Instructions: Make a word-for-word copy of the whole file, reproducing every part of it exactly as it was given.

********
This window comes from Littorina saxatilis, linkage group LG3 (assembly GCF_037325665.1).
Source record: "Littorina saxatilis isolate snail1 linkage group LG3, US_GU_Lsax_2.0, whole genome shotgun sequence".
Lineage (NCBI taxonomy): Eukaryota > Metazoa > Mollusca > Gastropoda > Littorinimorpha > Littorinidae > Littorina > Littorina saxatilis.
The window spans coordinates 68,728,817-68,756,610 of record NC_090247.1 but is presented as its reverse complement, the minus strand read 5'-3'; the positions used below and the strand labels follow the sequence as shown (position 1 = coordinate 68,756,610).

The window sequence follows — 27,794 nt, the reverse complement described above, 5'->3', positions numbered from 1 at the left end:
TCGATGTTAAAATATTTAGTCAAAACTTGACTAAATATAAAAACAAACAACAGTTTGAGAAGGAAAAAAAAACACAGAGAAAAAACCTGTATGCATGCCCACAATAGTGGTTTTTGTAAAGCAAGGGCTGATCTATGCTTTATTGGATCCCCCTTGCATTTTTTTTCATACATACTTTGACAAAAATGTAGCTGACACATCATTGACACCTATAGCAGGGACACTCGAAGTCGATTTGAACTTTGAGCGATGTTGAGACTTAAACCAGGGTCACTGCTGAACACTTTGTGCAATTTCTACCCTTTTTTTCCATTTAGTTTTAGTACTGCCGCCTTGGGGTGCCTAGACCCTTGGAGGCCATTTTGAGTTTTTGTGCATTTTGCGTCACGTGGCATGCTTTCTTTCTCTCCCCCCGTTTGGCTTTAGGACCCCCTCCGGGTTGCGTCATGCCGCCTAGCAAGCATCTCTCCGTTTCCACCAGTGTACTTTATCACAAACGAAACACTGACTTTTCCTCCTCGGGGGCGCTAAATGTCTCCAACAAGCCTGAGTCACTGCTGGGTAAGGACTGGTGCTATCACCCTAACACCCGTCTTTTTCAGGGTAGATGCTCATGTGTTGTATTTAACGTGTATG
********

This window comes from Littorina saxatilis, linkage group LG3 (assembly GCF_037325665.1).
Source record: "Littorina saxatilis isolate snail1 linkage group LG3, US_GU_Lsax_2.0, whole genome shotgun sequence".
Lineage (NCBI taxonomy): Eukaryota > Metazoa > Mollusca > Gastropoda > Littorinimorpha > Littorinidae > Littorina > Littorina saxatilis.
The window spans coordinates 68,728,817-68,756,610 of record NC_090247.1 but is presented as its reverse complement, the minus strand read 5'-3'; the positions used below and the strand labels follow the sequence as shown (position 1 = coordinate 68,756,610).

The window sequence follows — 27,794 nt, the reverse complement described above, 5'->3', positions numbered from 1 at the left end:
TCGATGTTAAAATATTTAGTCAAAACTTGACTAAATATAAAAACAAACAACAGTTTGAGAAGGAAAAAAAAACACAGAGAAAAAACCTGTATGCATGCCCACAATAGTGGTTTTTGTAAAGCAAGGGCTGATCTATGCTTTATTGGATCCCCCTTGCATTTTTTTTCATACATACTTTGACAAAAATGTAGCTGACACATCATTGACACCTATAGCAGGGACACTCGAAGTCGATTTGAACTTTGAGCGATGTTGAGACTTAAACCAGGGTCACTGCTGAACACTTTGTGCAATTTCTACCCTTTTTTTCCATTTAGTTTTAGTACTGCCGCCTTGGGGTGCCTAGACCCTTGGAGGCCATTTTGAGTTTTTGTGCATTTTGCGTCACGTGGCATGCTTTCTTTCTCTCCCCCCGTTTGGCTTTAGGACCCCCTCCGGGTTGCGTCATGCCGCCTAGCAAGCATCTCTCCGTTTCCACCAGTGTACTTTATCACAAACGAAACACTGACTTTTCCTCCTCGGGGGCGCTAAATGTCTCCAACAAGCCTGAGTCACTGCTGGGTAAGGACTGGTGCTATCACCCTAACACCCGTCTTTTTCAGGGTAGATGCTCATGTGTTGTATTTAACGTGTATG